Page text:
What is it?
This is our first opportunity to drive a four-cylinder diesel version of the new Audi A4 Allroad quattro, fitted with Audi's 2.0-litre TDI engine. With 187bhp it should prove potent enough, while offering a £1500 saving over the next cheapest engine in the Allroad range.
Like the 3.0-litre TDI and 2.0-litre TFSI we’ve already tested, the 2.0 TDI 190 comes as standard with quattro four-wheel drive and Audi’s S tronic dual-clutch automatic gearbox. That means it’s £5000 more than the cheapest regular A4 Avant diesel, but that has less power, front-wheel drive and a manual gearbox.
Then again, a two-wheel-drive Allroad would arguably be a bit pointless, seeing as the whole idea is to give the Avant a bit more off-road ability. It has an increased ride height, an off-road mode for Audi’s Drive Select system and bumpers that at least give the impression of skidplates. It may sound a little tame, but it’s certainly a formula that works for Audi's sales figures.
What's it like?
Like other Allroad models, you won't notice any big changes from behind the wheel - the interior is virtually identical to any other A4 in the range. Everything feels impeccably constructed, the rotary dial-controlled infotainment system is a doddle to use and the interior's design looks good, in a minimalistic German way.
The view of the road isn't any different, either. Between subtly lifted suspension and tyres with a taller sidewall, there’s just 34mm of extra ground clearance when compared to a standard A4 Avant.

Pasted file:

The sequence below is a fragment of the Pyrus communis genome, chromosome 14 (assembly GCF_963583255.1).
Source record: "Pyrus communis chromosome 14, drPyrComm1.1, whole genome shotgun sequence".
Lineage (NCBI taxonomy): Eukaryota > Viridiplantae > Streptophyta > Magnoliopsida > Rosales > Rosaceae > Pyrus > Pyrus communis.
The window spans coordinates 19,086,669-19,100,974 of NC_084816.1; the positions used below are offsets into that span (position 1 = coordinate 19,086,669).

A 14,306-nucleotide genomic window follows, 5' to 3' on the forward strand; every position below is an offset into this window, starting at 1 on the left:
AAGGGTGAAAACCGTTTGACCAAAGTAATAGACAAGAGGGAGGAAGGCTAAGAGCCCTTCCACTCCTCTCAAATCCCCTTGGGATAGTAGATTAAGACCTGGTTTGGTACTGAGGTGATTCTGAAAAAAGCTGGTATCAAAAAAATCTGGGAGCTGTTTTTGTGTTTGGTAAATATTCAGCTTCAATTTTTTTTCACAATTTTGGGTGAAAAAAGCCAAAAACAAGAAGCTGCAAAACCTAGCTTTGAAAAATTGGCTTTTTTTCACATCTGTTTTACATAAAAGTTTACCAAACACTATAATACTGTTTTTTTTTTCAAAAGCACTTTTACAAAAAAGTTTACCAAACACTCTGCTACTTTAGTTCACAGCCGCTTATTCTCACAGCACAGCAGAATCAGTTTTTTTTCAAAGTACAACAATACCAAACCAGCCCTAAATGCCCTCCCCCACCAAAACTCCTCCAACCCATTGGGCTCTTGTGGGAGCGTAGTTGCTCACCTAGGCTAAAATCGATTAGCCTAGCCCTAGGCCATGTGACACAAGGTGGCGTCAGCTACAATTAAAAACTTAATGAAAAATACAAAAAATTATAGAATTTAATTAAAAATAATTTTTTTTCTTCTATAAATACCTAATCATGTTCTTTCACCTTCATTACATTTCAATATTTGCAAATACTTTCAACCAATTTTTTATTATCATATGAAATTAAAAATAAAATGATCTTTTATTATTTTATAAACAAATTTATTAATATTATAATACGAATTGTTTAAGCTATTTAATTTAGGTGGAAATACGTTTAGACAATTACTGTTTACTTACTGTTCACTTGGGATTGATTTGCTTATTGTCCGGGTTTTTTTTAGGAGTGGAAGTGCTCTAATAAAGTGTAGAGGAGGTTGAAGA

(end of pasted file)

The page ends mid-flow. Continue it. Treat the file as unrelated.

Yet start driving and the A4 Allroad reveals a character that’s quite different to the Avant that it's based on. While that car is certainly no uber-firm handling machine, the Allroad feels a bit softer over crests and compressions.
The ride isn't wallowy, but you do feel more vertical movement than you’d get in the conventional Avant. At speed, the Allroad is actually rather pleasant, giving the car a relaxed gait that suits long distance journeys.
However, over rougher surfaces with sharp-edged obstacles, the A4 Allroad doesn’t feel anywhere near as pillowy. It’s never crashy, but you get jostled around far more than you’d expect. Given the relatively small 17in wheels with the fattest sidewalls we’ve seen on a road car for some time, this is disappointing. Adaptive dampers are an option, but our experience suggests that they aren’t worth the additional £900.